Is Film Dead? Then Why Do People Keep Wishing For It To Return?

11 04 2012

I am a member of the Academy of Motion Picture Arts and Sciences, which is that Academy.  The one that gives out the Oscars every year. Though, actually, that’s only one teeny tiny part of what the Academy does.

One other thing that it does is to recognize great student work from around the world — by giving out Student Oscars. I am one of a whole slew of members who watch shorts (defined as 40 minutes or under — which often doesn’t seem so short) from non-U.S. film schools so we can vote on the ones that we think represent filmmakers who we would love to see be nominated for feature films in the future.  It’s a great committee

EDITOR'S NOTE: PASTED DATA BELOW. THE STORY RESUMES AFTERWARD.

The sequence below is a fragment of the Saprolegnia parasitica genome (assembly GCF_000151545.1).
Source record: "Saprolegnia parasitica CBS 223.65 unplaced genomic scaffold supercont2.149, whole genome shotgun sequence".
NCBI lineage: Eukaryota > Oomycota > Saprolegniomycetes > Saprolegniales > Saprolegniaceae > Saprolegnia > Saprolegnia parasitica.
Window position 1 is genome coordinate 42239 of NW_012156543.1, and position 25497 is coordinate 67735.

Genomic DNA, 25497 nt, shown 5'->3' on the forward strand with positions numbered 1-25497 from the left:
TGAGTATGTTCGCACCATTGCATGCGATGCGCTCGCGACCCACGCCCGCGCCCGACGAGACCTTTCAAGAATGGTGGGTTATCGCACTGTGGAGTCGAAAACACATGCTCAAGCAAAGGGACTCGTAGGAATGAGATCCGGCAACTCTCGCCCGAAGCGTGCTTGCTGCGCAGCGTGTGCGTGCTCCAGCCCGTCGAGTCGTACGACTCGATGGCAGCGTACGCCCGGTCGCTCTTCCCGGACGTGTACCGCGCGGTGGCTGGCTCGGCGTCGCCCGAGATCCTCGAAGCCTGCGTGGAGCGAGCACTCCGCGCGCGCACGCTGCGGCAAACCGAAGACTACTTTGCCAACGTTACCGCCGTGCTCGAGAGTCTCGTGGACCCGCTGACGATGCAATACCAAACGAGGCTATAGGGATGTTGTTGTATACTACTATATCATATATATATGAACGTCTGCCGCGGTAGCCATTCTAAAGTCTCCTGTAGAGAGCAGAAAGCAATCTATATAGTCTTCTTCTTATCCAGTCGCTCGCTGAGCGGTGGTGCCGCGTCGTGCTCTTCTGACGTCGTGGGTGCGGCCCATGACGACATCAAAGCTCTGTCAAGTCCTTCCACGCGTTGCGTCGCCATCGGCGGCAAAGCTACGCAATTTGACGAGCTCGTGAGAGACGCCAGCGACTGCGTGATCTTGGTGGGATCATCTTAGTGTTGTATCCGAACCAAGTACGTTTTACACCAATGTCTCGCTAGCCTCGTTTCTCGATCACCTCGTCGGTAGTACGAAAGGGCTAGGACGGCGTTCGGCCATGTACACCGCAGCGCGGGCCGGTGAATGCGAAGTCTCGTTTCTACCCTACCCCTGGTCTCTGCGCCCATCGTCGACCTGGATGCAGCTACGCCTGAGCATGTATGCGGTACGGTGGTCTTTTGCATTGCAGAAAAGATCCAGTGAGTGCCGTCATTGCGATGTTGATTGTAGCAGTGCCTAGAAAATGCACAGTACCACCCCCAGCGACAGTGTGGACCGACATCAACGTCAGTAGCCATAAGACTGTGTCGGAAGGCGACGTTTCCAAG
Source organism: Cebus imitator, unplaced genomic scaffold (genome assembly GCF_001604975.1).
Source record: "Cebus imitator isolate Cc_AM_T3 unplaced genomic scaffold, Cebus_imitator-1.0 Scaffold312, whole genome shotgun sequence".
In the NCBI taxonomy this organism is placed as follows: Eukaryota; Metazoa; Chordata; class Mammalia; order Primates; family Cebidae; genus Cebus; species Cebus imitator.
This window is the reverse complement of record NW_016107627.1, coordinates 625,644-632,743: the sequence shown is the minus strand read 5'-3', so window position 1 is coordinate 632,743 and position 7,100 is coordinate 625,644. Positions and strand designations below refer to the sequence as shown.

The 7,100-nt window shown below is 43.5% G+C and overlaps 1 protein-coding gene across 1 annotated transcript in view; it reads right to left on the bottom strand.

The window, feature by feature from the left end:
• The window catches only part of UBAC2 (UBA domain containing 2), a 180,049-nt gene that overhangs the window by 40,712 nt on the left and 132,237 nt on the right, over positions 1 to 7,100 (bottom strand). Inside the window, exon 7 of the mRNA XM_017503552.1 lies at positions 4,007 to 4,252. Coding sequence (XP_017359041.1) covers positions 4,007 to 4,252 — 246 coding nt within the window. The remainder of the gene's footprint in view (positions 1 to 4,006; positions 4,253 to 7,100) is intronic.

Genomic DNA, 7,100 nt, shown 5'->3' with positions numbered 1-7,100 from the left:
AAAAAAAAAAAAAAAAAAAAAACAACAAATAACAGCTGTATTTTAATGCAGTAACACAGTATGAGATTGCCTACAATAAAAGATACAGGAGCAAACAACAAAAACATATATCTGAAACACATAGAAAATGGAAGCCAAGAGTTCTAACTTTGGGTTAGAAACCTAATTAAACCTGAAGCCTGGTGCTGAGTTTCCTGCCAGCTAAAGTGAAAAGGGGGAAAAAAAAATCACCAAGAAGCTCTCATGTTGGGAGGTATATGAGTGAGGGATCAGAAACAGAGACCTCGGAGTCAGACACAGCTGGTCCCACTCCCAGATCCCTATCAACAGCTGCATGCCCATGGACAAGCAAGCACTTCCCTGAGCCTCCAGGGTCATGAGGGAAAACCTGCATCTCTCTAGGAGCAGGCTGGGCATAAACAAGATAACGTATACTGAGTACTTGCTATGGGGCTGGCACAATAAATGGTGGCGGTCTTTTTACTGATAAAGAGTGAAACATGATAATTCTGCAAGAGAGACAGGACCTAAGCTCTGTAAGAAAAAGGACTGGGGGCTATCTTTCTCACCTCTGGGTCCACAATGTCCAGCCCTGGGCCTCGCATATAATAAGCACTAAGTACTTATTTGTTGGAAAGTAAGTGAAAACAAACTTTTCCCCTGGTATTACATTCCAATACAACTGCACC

But something odd happened the other night, and it dovetailed nicely with an annual survey that Harry Miller conducts for A.C.E. every year.

Here’s the odd thing that happened.  One of the committee members got up and noted that fewer and fewer of the films submitted to us are captured on film. This member wondered if there wasn’t some way that we acknowledge and reward films that were actually shot on film. He wasn’t suggesting that we vote with that in mind, he hastened to add. He just felt that the Academy awarded films. And he wanted to acknowledge those that were shot on film.

With that, my jaw nearly dropped to the floor and one of my row-mates asked if I wanted to stand up and kick some butt.  Well, I did want to do that, though it was not the forum for that. So I kept my seat, and put my jaw back in its proper place.

You see, it seems to me that what we really do in the Academy is honor good stories, well told (THE ARTIST notwithstanding). It doesn’t matter if they’re captured on a Flip Cam (well, not anymore, I guess) or 70mm. Entrancing, captivating stories know no format.